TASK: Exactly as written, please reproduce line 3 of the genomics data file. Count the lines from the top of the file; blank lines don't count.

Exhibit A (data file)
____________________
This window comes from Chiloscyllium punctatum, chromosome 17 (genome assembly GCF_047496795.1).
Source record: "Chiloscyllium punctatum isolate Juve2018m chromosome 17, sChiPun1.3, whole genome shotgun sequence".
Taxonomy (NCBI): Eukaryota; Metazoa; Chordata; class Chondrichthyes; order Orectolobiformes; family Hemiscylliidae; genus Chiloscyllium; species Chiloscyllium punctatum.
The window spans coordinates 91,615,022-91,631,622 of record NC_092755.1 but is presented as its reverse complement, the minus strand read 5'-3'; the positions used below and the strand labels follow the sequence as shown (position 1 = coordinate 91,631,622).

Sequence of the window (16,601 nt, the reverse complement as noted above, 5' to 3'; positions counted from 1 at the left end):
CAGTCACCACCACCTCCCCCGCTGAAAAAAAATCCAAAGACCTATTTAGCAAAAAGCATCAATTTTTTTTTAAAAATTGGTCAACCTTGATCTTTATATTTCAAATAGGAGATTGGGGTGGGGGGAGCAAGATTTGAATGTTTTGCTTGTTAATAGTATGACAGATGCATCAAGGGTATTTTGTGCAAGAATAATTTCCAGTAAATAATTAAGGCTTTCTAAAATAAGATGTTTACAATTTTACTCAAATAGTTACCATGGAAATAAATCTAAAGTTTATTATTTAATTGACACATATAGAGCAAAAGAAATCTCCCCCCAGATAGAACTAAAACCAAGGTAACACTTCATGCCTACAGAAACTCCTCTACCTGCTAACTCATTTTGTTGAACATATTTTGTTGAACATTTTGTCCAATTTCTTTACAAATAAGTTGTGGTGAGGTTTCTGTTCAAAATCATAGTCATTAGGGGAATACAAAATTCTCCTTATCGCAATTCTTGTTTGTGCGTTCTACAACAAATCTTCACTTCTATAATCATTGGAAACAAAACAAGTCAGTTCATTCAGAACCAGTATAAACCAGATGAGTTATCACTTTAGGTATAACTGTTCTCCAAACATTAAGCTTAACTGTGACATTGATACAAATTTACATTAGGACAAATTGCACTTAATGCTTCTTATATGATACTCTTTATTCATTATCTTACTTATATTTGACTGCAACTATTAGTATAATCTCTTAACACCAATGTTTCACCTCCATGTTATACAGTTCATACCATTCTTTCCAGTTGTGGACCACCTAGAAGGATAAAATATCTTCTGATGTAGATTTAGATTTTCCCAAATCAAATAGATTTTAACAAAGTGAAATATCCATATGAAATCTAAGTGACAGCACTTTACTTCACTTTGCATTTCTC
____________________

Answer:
Taxonomy (NCBI): Eukaryota; Metazoa; Chordata; class Chondrichthyes; order Orectolobiformes; family Hemiscylliidae; genus Chiloscyllium; species Chiloscyllium punctatum.